A profession off the sheep’s back
Think of the New Zealand countryside and it is hard not to imagine a landscape that includes a shearing shed.
Whether it is the steepest “tiger” country of the Paraparas or the wide open wind swept spaces of the Mackenzie Country, the shearing shed is an iconic part of those landscapes.
Shearing’s intense combination of machine, animals and men (or women) working in a synchronised dance has developed its own routines, language and characters defining many of our rural communities.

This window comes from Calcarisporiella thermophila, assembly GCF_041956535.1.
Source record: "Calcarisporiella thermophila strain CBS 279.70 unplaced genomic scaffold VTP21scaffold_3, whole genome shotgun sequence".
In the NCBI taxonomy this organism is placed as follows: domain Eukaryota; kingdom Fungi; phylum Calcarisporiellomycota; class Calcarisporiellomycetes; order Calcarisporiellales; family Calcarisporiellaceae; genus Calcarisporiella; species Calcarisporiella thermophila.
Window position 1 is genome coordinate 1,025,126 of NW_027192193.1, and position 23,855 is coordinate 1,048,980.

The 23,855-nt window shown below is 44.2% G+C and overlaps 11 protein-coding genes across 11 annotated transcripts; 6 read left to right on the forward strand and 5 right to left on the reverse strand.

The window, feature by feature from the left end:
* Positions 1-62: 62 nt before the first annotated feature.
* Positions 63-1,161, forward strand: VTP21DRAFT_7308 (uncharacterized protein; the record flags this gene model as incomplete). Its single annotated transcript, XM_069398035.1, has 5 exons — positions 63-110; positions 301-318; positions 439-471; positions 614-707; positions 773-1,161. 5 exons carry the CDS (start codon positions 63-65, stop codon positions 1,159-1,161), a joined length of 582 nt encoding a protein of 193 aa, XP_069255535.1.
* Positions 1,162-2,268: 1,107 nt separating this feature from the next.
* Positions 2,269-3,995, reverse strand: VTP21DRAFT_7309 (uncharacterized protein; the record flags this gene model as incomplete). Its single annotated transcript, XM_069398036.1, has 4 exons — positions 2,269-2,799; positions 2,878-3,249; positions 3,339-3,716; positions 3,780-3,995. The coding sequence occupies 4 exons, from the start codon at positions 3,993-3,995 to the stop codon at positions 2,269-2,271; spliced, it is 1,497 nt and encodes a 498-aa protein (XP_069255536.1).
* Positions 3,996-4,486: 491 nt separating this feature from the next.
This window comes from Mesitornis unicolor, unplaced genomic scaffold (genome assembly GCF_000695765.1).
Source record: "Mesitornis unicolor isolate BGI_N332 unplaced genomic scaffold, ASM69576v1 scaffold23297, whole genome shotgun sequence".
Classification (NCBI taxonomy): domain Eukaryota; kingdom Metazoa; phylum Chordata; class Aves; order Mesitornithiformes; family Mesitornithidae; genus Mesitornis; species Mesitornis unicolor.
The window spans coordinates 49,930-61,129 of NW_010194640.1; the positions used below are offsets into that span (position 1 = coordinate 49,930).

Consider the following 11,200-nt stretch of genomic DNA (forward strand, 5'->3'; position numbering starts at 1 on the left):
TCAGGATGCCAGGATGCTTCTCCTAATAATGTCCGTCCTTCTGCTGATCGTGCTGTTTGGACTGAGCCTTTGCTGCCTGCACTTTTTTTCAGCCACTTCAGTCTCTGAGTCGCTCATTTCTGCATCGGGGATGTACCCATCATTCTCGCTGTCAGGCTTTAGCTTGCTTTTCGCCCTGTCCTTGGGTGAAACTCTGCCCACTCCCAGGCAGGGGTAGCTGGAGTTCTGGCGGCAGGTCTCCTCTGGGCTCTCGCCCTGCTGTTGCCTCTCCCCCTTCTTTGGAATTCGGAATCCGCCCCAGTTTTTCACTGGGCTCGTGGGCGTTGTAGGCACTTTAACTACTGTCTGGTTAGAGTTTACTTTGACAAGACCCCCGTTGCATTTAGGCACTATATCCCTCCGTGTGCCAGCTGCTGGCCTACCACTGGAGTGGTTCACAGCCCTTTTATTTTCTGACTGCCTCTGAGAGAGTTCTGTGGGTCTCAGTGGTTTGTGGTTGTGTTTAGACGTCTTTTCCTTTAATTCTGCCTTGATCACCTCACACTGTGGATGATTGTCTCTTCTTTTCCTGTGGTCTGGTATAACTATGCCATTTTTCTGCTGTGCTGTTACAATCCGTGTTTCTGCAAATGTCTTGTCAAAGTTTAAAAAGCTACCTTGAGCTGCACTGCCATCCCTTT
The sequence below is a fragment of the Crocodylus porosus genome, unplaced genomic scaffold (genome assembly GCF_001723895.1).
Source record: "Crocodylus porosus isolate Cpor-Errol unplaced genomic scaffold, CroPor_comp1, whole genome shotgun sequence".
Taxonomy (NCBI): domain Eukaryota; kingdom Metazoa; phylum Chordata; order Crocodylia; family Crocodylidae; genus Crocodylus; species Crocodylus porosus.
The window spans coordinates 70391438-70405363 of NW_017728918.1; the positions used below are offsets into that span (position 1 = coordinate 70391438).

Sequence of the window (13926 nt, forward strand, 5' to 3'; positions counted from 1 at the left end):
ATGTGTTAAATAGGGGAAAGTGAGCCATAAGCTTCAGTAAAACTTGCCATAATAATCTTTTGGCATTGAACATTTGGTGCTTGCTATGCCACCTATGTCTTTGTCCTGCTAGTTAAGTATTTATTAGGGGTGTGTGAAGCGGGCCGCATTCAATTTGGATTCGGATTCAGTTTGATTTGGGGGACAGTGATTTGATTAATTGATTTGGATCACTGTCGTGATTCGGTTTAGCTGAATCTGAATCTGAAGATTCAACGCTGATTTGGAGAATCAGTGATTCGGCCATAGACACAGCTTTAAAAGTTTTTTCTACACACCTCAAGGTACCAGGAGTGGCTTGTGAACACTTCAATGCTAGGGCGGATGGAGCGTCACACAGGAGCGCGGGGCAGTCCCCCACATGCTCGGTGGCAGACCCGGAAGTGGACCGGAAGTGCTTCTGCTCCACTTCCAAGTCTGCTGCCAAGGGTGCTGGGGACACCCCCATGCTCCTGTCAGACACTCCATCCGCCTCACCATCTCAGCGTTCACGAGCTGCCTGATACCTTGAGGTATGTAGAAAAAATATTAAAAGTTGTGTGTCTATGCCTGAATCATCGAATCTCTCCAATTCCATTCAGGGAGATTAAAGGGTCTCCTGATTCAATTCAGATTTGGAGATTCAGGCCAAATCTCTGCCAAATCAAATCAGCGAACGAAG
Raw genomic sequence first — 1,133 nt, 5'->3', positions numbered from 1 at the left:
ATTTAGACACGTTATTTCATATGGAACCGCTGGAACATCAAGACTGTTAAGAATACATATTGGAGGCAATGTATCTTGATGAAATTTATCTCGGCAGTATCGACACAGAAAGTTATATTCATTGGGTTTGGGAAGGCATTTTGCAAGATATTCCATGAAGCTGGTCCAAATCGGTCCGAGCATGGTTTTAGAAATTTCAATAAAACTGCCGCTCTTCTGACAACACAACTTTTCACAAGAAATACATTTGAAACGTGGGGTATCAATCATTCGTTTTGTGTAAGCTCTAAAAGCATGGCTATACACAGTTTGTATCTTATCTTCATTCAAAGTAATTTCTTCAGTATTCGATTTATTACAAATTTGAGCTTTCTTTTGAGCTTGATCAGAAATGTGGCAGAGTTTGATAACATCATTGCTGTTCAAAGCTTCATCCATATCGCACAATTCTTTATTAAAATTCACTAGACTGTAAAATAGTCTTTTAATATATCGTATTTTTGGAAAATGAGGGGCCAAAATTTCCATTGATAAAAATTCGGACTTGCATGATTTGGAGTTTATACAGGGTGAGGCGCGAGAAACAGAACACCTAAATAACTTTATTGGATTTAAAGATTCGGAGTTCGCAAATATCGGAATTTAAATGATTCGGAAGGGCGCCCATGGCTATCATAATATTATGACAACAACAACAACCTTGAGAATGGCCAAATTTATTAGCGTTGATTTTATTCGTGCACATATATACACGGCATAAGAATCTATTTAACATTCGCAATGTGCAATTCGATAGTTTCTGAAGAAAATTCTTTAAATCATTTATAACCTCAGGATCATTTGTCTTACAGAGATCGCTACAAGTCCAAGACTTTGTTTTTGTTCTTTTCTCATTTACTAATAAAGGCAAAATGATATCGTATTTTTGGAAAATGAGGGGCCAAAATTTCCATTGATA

Today those hard working shearers are elevated to the status of athletes, respected for their technique as much as their sheer physical fitness, capable of performing for days on end with a hypnotising grace that has turned a seasonal task into a nail biting, high octane spectator sport.
But it was not always this way. Back in the mid-1800s shearers were dismissed by politicians and citizens alike as the “very dregs of colonial democracy”.
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